However, if you accept a transfer value and move your Defined Benefits to a ‘defined contribution’ arrangement – a QROPS for example – then the whole value of your pension fund can be passed to nominated beneficiaries on your death. This is often a very important consideration for those who have been offered high transfer values.

In general terms, both lump sum and income payments from a QROPS will be free of UK tax if the member dies before age 75, providing any lump sum is paid out within two years of death.

However, if the member dies after age 75 then different rules apply. Marginal rates of UK tax will apply to all payments unless

  • The beneficiary is non-UK resident and
  • The member was not UK resident in any of the last 10 consecutive years and
  • The member did not transfer within five years of death.

Even if none of the above restrictions apply the beneficiary may still be taxed in the member’s country of residence on any lump sum or income payment so it is essential to take independent tax advice on the tax status of any such payments.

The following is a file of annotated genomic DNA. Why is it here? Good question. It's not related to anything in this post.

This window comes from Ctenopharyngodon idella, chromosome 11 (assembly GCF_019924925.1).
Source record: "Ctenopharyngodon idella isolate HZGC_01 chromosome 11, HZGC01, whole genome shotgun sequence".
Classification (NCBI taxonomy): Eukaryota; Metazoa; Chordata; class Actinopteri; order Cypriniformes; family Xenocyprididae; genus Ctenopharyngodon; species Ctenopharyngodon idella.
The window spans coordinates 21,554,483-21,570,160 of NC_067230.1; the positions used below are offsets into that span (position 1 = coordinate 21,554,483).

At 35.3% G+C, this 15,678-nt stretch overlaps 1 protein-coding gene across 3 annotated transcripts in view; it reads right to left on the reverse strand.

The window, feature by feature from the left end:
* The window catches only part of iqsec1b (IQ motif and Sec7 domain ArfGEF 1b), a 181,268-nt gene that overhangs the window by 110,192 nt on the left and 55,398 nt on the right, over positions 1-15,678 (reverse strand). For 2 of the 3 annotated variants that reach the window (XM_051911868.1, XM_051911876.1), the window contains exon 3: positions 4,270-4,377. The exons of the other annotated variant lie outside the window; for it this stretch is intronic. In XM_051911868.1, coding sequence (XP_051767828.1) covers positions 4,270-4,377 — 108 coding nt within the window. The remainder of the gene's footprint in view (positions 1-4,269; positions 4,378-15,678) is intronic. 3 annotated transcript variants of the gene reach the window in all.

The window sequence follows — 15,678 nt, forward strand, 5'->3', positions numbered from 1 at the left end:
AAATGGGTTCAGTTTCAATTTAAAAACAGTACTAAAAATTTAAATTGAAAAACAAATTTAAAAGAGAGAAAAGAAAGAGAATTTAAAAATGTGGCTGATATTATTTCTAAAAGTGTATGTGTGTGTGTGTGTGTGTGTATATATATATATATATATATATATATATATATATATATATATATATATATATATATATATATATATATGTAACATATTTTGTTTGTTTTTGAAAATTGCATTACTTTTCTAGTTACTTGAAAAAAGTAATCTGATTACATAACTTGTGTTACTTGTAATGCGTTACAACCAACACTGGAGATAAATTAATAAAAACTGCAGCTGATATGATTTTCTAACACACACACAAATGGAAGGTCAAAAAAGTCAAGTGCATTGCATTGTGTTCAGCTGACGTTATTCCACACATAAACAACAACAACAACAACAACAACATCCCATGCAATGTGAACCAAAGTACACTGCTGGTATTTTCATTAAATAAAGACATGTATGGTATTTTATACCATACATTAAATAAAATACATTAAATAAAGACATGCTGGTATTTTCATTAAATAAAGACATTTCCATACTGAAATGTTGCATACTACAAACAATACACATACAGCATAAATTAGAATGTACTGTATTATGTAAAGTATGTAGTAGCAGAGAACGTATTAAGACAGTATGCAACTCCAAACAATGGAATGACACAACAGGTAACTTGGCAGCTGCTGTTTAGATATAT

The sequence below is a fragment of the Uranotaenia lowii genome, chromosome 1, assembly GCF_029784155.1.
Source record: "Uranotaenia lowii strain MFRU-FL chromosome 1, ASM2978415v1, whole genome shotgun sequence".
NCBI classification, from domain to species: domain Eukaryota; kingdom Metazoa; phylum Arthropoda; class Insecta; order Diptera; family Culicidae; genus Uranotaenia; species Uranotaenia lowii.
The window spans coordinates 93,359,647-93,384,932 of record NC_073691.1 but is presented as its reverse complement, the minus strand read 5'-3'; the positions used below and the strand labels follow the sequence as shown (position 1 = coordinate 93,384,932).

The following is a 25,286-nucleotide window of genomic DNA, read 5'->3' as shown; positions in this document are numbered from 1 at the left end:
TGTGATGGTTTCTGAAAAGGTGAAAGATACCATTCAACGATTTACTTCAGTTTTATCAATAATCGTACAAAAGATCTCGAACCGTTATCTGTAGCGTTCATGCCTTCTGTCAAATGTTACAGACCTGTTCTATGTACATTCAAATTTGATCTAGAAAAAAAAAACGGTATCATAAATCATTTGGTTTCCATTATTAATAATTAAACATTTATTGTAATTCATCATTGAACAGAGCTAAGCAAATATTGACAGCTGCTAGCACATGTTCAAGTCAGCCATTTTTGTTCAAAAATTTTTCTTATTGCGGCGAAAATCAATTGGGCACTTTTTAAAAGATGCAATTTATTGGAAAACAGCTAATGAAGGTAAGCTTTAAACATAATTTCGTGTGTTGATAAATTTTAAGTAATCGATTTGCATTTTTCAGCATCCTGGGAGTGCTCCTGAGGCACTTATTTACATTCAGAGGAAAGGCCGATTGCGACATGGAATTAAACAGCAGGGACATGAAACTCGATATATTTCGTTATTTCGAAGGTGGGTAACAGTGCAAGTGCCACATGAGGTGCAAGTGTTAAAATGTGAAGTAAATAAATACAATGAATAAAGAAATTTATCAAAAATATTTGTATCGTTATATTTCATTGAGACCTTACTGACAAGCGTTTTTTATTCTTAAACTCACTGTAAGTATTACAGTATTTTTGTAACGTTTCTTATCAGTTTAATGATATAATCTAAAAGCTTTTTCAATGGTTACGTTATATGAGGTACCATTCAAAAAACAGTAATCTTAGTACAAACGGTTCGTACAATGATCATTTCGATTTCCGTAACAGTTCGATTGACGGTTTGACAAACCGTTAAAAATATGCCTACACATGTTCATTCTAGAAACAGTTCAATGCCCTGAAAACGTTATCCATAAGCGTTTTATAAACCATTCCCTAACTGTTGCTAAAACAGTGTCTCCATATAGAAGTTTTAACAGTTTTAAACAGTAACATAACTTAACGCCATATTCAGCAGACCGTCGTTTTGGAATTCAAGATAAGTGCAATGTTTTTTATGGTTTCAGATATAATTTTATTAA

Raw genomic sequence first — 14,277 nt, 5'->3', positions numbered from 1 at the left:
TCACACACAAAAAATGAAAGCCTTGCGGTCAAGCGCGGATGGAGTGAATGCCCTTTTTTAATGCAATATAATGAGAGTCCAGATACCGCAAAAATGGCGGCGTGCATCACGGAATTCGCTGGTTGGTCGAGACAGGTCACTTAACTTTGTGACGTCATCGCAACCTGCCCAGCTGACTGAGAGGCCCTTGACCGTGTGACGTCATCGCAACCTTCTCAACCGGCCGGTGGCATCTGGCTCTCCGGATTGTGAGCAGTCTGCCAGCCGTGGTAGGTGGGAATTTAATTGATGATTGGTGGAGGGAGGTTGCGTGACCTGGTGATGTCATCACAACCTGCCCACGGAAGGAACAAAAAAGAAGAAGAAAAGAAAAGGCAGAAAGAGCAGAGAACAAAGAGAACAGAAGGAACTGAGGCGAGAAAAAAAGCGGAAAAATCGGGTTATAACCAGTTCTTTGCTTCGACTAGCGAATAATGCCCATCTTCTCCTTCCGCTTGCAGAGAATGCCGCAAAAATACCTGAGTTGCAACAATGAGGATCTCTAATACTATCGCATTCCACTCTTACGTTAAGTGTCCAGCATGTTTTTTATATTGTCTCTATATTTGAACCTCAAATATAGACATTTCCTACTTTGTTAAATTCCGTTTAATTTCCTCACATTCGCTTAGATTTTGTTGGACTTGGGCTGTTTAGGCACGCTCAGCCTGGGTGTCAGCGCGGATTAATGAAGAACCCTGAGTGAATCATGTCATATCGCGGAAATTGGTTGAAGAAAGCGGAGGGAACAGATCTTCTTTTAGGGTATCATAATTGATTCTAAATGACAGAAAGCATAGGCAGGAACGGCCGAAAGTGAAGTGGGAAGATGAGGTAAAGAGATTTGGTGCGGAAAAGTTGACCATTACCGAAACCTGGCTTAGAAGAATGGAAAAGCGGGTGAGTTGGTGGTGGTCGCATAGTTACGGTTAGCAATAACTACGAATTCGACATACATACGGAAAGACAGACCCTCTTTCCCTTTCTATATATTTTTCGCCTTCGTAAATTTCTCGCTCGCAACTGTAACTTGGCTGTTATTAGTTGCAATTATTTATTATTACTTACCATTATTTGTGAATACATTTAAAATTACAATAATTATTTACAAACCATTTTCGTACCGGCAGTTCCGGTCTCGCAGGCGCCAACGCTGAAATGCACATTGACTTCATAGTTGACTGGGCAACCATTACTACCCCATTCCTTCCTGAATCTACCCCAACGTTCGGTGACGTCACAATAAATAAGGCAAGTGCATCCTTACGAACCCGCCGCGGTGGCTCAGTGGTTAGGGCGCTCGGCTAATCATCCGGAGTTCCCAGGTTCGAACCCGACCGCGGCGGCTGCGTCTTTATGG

Considerations for transferring your defined benefit arrangement to a QROPS

Qualifying Recognised Overseas Pension Scheme (QROPS) normally pays retirement income without any tax being deducted at source although there are some exceptions.

It is possible to pass the entire value of your pension fund to members of your family, in some cases free of UK tax – but please note the comments above.

A transfer to a QROPS, for a resident of Spain, removes the effect of the UK Lifetime Allowance (LTA) – see below – which was set to be abolished in the Spring of 2024.

The Lifetime Allowance (LTA)